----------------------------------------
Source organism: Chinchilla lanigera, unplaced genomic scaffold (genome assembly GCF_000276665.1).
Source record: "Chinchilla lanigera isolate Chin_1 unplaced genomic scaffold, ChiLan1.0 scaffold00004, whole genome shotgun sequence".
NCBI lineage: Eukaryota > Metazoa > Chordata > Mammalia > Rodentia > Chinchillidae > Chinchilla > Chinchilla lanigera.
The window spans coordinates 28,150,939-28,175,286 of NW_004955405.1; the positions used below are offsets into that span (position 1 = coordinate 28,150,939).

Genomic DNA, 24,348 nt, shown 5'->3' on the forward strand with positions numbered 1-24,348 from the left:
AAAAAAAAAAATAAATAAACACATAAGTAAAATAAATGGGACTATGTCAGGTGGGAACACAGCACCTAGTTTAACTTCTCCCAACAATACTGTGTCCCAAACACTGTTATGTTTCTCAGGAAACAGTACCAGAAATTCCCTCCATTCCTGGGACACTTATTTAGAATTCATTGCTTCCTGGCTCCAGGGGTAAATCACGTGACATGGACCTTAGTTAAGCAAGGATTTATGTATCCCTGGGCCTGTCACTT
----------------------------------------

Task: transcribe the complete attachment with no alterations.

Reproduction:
Source organism: Chinchilla lanigera, unplaced genomic scaffold (genome assembly GCF_000276665.1).
Source record: "Chinchilla lanigera isolate Chin_1 unplaced genomic scaffold, ChiLan1.0 scaffold00004, whole genome shotgun sequence".
NCBI lineage: Eukaryota > Metazoa > Chordata > Mammalia > Rodentia > Chinchillidae > Chinchilla > Chinchilla lanigera.
The window spans coordinates 28,150,939-28,175,286 of NW_004955405.1; the positions used below are offsets into that span (position 1 = coordinate 28,150,939).

Genomic DNA, 24,348 nt, shown 5'->3' on the forward strand with positions numbered 1-24,348 from the left:
AAAAAAAAAAATAAATAAACACATAAGTAAAATAAATGGGACTATGTCAGGTGGGAACACAGCACCTAGTTTAACTTCTCCCAACAATACTGTGTCCCAAACACTGTTATGTTTCTCAGGAAACAGTACCAGAAATTCCCTCCATTCCTGGGACACTTATTTAGAATTCATTGCTTCCTGGCTCCAGGGGTAAATCACGTGACATGGACCTTAGTTAAGCAAGGATTTATGTATCCCTGGGCCTGTCACTT